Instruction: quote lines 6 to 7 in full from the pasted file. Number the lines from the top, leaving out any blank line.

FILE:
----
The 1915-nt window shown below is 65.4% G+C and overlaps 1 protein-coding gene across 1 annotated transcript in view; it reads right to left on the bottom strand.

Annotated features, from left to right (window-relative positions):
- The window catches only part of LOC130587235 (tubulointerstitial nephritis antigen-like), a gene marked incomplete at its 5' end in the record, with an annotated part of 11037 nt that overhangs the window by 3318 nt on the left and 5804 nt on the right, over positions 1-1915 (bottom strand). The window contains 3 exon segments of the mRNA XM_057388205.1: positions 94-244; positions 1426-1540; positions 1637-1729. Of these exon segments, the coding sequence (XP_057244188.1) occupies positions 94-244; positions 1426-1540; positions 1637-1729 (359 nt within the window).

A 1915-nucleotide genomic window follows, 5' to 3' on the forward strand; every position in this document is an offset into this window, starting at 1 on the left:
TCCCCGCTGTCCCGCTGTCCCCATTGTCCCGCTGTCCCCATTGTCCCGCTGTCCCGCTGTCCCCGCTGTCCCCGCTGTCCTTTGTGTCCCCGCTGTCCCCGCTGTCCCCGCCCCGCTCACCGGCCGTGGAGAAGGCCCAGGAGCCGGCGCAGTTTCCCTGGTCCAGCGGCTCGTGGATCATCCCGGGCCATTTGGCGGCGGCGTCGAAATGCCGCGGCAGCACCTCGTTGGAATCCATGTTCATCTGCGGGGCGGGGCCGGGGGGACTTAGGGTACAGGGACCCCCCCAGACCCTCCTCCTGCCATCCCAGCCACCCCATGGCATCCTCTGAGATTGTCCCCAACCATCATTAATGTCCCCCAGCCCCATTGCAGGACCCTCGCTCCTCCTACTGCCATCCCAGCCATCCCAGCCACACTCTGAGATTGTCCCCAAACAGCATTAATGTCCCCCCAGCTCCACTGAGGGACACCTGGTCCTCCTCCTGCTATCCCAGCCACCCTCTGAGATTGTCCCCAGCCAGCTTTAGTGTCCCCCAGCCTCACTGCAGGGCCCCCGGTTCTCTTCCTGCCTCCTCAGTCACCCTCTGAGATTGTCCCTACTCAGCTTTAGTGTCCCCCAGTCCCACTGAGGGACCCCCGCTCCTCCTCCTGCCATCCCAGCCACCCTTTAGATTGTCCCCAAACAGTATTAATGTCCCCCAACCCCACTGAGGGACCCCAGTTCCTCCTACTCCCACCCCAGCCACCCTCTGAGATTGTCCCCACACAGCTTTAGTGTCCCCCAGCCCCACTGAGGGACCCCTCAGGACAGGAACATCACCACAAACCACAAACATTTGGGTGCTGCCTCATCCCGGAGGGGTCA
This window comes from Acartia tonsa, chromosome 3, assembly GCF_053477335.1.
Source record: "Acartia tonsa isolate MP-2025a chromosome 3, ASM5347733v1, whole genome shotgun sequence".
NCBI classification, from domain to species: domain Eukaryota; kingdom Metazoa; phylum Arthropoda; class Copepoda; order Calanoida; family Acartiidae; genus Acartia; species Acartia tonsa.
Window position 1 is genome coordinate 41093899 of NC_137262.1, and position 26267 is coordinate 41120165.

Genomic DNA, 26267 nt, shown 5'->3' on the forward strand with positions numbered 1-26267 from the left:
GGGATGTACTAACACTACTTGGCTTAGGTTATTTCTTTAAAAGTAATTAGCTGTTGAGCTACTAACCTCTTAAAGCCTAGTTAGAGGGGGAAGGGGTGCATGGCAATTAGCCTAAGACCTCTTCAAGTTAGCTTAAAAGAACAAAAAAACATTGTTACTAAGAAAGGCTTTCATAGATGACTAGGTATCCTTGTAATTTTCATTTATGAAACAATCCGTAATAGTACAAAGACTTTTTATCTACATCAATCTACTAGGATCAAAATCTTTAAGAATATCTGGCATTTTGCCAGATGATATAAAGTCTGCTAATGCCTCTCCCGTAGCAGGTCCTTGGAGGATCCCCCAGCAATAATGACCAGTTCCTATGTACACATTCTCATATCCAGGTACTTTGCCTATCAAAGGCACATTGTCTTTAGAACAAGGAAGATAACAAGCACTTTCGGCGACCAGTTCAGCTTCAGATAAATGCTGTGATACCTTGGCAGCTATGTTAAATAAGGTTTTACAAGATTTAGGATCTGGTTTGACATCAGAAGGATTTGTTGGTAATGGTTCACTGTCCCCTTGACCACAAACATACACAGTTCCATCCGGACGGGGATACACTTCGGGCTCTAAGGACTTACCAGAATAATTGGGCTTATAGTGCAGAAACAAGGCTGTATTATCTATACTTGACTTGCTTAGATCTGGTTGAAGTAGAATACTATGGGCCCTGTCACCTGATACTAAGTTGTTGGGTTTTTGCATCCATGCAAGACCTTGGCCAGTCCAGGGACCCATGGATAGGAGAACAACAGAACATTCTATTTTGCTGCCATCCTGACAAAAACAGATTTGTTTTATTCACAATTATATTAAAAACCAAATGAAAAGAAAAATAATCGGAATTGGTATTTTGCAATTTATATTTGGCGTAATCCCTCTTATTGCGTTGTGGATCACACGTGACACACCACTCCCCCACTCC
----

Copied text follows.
This window comes from Acartia tonsa, chromosome 3, assembly GCF_053477335.1.
Source record: "Acartia tonsa isolate MP-2025a chromosome 3, ASM5347733v1, whole genome shotgun sequence".